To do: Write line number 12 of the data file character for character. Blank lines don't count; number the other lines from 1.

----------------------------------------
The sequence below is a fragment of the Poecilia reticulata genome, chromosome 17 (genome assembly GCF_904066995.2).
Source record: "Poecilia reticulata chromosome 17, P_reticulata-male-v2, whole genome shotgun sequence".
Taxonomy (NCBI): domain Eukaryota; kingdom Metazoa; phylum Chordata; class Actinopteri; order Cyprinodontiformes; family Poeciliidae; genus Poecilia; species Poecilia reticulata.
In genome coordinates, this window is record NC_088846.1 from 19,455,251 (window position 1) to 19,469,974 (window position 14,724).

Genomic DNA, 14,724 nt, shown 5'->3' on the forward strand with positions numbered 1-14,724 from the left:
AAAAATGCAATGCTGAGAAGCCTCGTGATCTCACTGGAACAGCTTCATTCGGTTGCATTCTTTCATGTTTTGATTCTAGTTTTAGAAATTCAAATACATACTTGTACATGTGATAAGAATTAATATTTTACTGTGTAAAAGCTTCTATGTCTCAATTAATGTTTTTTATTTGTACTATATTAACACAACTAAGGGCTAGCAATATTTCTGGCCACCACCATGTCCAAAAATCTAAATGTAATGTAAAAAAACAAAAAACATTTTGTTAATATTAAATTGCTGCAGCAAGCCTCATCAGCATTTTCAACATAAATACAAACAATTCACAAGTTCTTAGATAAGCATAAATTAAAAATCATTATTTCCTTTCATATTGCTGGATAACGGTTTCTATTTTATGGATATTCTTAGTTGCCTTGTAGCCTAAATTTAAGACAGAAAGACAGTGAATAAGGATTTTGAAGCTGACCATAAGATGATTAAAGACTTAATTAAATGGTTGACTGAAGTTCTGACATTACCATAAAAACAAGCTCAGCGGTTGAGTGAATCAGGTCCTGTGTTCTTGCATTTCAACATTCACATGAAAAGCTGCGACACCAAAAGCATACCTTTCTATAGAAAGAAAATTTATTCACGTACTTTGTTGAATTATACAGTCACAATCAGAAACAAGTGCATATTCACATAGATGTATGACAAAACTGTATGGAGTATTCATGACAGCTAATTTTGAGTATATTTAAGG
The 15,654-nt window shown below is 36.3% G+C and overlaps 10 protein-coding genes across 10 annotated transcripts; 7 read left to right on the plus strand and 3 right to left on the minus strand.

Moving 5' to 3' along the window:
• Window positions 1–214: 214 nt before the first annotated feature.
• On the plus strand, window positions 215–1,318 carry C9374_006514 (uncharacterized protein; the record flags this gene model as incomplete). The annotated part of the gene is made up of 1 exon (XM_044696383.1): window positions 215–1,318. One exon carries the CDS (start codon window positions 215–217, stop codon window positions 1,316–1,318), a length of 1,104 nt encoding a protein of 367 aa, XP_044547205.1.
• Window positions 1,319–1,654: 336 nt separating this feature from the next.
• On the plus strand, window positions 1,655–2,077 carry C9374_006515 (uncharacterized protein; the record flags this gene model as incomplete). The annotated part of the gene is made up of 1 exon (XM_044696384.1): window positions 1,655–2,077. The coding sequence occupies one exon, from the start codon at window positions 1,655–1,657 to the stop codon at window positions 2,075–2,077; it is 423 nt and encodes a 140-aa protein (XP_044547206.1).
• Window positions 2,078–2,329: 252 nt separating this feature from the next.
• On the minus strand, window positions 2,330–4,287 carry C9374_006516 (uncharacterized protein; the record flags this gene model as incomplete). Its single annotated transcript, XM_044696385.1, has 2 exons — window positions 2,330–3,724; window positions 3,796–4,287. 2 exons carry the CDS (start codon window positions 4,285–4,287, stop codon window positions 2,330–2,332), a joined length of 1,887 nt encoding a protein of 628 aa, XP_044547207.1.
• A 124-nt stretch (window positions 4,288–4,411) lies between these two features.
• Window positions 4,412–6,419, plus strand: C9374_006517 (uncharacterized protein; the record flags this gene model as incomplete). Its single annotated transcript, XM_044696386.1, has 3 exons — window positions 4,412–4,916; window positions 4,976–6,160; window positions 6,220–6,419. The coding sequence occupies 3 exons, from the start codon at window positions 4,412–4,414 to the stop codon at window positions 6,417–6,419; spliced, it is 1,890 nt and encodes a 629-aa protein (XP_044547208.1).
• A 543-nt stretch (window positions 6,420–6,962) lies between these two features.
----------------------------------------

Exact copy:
• On the plus strand, window positions 1,655–2,077 carry C9374_006515 (uncharacterized protein; the record flags this gene model as incomplete). The annotated part of the gene is made up of 1 exon (XM_044696384.1): window positions 1,655–2,077. The coding sequence occupies one exon, from the start codon at window positions 1,655–1,657 to the stop codon at window positions 2,075–2,077; it is 423 nt and encodes a 140-aa protein (XP_044547206.1).